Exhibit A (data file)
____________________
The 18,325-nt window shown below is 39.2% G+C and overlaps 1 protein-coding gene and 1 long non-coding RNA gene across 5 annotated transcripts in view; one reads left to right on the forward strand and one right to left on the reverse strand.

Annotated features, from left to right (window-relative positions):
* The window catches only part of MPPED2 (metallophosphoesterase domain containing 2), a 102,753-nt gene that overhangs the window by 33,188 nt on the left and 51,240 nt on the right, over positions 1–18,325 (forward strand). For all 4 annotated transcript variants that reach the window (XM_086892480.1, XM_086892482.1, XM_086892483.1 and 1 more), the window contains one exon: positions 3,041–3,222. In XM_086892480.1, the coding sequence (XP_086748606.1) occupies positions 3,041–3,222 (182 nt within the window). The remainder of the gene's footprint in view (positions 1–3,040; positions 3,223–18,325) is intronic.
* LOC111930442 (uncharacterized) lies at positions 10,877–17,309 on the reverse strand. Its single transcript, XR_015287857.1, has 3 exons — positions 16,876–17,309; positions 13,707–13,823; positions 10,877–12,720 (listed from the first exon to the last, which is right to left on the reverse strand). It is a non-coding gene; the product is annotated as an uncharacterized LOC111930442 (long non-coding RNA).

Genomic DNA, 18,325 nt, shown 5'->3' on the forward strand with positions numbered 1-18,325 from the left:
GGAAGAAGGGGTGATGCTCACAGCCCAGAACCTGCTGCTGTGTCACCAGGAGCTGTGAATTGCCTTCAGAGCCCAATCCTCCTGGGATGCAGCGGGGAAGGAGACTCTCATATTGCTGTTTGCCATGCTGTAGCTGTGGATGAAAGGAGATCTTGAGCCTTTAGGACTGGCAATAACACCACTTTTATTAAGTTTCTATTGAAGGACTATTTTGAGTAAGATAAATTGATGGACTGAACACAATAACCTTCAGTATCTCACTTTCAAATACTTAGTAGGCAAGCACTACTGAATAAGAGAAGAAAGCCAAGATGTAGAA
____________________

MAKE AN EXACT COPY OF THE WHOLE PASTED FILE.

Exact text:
The 18,325-nt window shown below is 39.2% G+C and overlaps 1 protein-coding gene and 1 long non-coding RNA gene across 5 annotated transcripts in view; one reads left to right on the forward strand and one right to left on the reverse strand.

Annotated features, from left to right (window-relative positions):
* The window catches only part of MPPED2 (metallophosphoesterase domain containing 2), a 102,753-nt gene that overhangs the window by 33,188 nt on the left and 51,240 nt on the right, over positions 1–18,325 (forward strand). For all 4 annotated transcript variants that reach the window (XM_086892480.1, XM_086892482.1, XM_086892483.1 and 1 more), the window contains one exon: positions 3,041–3,222. In XM_086892480.1, the coding sequence (XP_086748606.1) occupies positions 3,041–3,222 (182 nt within the window). The remainder of the gene's footprint in view (positions 1–3,040; positions 3,223–18,325) is intronic.
* LOC111930442 (uncharacterized) lies at positions 10,877–17,309 on the reverse strand. Its single transcript, XR_015287857.1, has 3 exons — positions 16,876–17,309; positions 13,707–13,823; positions 10,877–12,720 (listed from the first exon to the last, which is right to left on the reverse strand). It is a non-coding gene; the product is annotated as an uncharacterized LOC111930442 (long non-coding RNA).

Genomic DNA, 18,325 nt, shown 5'->3' on the forward strand with positions numbered 1-18,325 from the left:
GGAAGAAGGGGTGATGCTCACAGCCCAGAACCTGCTGCTGTGTCACCAGGAGCTGTGAATTGCCTTCAGAGCCCAATCCTCCTGGGATGCAGCGGGGAAGGAGACTCTCATATTGCTGTTTGCCATGCTGTAGCTGTGGATGAAAGGAGATCTTGAGCCTTTAGGACTGGCAATAACACCACTTTTATTAAGTTTCTATTGAAGGACTATTTTGAGTAAGATAAATTGATGGACTGAACACAATAACCTTCAGTATCTCACTTTCAAATACTTAGTAGGCAAGCACTACTGAATAAGAGAAGAAAGCCAAGATGTAGAA